If we hadn't got Christ's own words for it, it would seem raving lunacy to believe that if I offer a bed and food and hospitality to some man or woman or child, I am replaying the part of Lazarus or Martha or Mary, and that my guest is Christ. There is nothing to show it, perhaps. There are no halos already glowing round their heads--at least none that human eyes can see. ... It would be foolish to pretend that it is always easy to remember this. If everyone were holy and handsome, with “alter Christus" shining in neon lighting from them, it would be easy to see Christ in everyone. It is a good thing to ask honestly what you would do, or have done, when a beggar asked at your house for food. Would you--or did you--give it on an old cracked plate, thinking that was good enough? Do you think that Martha and Mary thought that the old and chipped dish was good enough for their guest? (Dorothy Day)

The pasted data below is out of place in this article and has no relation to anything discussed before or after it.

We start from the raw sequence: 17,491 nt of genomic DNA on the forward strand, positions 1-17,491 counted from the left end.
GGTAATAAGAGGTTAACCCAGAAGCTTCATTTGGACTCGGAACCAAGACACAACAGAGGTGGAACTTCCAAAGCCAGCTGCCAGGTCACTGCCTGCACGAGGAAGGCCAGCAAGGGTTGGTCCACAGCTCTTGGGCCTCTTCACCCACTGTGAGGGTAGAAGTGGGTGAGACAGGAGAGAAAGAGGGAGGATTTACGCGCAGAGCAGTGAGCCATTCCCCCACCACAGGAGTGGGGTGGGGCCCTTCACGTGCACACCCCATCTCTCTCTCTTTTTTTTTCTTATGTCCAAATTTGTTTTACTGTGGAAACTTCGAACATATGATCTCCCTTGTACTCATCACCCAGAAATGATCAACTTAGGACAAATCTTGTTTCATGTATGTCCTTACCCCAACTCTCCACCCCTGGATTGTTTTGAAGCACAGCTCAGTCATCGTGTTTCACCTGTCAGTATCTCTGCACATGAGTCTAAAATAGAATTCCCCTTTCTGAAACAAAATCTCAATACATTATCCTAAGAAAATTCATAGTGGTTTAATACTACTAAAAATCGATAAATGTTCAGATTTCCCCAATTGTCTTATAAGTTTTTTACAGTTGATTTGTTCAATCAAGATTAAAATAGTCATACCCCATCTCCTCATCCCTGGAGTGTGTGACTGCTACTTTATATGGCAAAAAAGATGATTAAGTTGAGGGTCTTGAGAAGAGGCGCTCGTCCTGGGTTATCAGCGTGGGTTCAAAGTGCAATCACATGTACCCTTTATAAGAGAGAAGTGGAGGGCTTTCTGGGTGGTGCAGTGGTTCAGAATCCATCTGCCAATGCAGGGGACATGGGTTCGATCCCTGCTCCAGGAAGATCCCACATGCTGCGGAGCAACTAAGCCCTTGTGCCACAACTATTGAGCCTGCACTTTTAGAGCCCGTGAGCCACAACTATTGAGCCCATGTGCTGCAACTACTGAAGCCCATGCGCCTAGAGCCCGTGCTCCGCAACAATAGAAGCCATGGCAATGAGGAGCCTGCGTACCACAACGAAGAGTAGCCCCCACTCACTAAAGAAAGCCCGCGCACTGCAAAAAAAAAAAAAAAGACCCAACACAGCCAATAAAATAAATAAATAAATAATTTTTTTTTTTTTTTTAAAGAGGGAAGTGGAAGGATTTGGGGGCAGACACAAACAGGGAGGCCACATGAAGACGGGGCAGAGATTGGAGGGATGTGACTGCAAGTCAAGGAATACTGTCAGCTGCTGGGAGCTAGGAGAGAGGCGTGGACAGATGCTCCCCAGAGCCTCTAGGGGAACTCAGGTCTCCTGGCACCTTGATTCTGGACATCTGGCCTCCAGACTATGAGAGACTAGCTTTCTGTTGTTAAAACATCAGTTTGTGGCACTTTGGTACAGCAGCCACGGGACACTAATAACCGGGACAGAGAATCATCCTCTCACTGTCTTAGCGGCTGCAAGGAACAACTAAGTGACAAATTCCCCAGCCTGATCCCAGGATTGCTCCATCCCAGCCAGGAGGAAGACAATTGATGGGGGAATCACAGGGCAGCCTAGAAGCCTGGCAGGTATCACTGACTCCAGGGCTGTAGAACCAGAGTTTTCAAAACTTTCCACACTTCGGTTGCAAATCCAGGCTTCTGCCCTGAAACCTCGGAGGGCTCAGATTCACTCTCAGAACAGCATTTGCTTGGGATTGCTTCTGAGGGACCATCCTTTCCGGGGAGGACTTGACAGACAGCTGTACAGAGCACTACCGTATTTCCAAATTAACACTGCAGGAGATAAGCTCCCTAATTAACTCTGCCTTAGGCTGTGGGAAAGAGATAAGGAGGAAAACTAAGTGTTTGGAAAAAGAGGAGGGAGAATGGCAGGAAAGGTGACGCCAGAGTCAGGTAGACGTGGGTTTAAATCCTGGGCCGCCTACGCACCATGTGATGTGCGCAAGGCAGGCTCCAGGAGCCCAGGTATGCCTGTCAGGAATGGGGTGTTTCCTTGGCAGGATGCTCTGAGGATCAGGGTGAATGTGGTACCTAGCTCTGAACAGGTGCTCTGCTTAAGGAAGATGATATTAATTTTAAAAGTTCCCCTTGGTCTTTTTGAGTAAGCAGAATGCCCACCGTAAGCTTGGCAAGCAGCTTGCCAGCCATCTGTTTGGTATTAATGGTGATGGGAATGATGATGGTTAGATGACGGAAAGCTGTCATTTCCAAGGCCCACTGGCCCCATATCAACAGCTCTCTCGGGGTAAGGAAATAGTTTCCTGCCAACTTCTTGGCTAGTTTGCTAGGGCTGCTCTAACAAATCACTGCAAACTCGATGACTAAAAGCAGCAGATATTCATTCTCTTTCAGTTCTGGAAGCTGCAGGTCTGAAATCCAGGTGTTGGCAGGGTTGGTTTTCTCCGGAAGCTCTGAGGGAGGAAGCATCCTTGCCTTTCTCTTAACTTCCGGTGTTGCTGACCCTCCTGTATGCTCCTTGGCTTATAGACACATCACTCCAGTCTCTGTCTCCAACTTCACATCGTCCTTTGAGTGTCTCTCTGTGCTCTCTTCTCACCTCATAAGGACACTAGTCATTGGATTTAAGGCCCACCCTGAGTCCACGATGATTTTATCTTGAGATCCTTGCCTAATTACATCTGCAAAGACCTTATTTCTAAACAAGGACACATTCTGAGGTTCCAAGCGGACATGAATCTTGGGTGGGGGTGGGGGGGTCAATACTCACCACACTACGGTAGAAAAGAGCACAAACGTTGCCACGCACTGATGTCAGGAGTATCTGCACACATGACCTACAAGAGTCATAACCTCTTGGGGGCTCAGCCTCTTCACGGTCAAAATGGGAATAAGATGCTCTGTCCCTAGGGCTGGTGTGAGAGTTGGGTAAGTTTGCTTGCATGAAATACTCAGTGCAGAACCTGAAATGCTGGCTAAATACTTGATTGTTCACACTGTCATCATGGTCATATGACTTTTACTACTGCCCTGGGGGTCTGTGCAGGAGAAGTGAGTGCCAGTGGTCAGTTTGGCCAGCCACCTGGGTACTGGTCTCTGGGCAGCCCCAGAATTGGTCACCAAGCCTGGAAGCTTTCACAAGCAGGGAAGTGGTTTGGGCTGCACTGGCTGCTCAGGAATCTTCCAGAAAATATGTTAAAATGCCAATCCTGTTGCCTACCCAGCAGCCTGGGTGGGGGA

Reflection Questions

In what ways might you “fill up” what remains to the afflictions of Christ?

How are you “anxious about many things?”

How do you choose “the better part?”


Choices, Choices

     Someone once asked me, “What do you do for fun?”  To which I answered, rather peremptorily, “I don’t do fun.”  (That’s not entirely true though a lot of what I consider “fun” might be considered drudgery to any number of other people.)  At any rate, summertime offers a chance to reflect on the meaning of Christian leisure.  And the gospel of Martha and Mary provides the perfect backdrop for this reflection.  There was a time, not long ago, when people were saying the future would be full of leisure.  The four-day work week, new technologies, economic prosperity, would all free us for a life of leisure.  We would have too much time on our hands, they predicted, and we’d have to learn what to do with it all.

     Yet, the Bureau of Labor Statistics tells us that New Yorkers, as one example, worked an average of 39.8 hours per week -- up slightly from the year before, despite the pandemic.  Nevertheless, the pandemic triggered what has been called the Great Resignation where people in great numbers simply quit their jobs altogether, or refused to go back to the office after working remotely from home,  or simply went looking for something else at a higher wage given the corresponding labor shortage.  Some economists have called it a general strike.